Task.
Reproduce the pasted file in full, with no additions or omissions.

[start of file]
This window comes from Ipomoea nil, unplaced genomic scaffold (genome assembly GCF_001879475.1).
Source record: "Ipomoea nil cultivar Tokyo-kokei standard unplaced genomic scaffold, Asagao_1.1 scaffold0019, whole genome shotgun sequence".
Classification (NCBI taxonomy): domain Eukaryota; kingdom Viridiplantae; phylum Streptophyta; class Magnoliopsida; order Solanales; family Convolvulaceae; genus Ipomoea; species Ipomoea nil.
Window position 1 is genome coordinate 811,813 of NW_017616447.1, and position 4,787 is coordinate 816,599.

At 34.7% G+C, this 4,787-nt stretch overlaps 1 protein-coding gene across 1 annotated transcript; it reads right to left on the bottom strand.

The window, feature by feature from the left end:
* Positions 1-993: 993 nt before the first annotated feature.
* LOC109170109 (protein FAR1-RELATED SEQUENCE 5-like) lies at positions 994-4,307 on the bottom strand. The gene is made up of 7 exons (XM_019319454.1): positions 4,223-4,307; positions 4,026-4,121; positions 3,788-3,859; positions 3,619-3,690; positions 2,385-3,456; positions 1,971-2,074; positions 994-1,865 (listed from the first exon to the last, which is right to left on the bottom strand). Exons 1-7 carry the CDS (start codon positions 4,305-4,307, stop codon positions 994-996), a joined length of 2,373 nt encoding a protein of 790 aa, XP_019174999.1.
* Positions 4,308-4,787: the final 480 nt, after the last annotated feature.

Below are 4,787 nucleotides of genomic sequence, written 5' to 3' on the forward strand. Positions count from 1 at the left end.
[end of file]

This window comes from Ipomoea nil, unplaced genomic scaffold (genome assembly GCF_001879475.1).
Source record: "Ipomoea nil cultivar Tokyo-kokei standard unplaced genomic scaffold, Asagao_1.1 scaffold0019, whole genome shotgun sequence".
Classification (NCBI taxonomy): domain Eukaryota; kingdom Viridiplantae; phylum Streptophyta; class Magnoliopsida; order Solanales; family Convolvulaceae; genus Ipomoea; species Ipomoea nil.
Window position 1 is genome coordinate 811,813 of NW_017616447.1, and position 4,787 is coordinate 816,599.

At 34.7% G+C, this 4,787-nt stretch overlaps 1 protein-coding gene across 1 annotated transcript; it reads right to left on the bottom strand.

The window, feature by feature from the left end:
* Positions 1-993: 993 nt before the first annotated feature.
* LOC109170109 (protein FAR1-RELATED SEQUENCE 5-like) lies at positions 994-4,307 on the bottom strand. The gene is made up of 7 exons (XM_019319454.1): positions 4,223-4,307; positions 4,026-4,121; positions 3,788-3,859; positions 3,619-3,690; positions 2,385-3,456; positions 1,971-2,074; positions 994-1,865 (listed from the first exon to the last, which is right to left on the bottom strand). Exons 1-7 carry the CDS (start codon positions 4,305-4,307, stop codon positions 994-996), a joined length of 2,373 nt encoding a protein of 790 aa, XP_019174999.1.
* Positions 4,308-4,787: the final 480 nt, after the last annotated feature.

Below are 4,787 nucleotides of genomic sequence, written 5' to 3' on the forward strand. Positions count from 1 at the left end.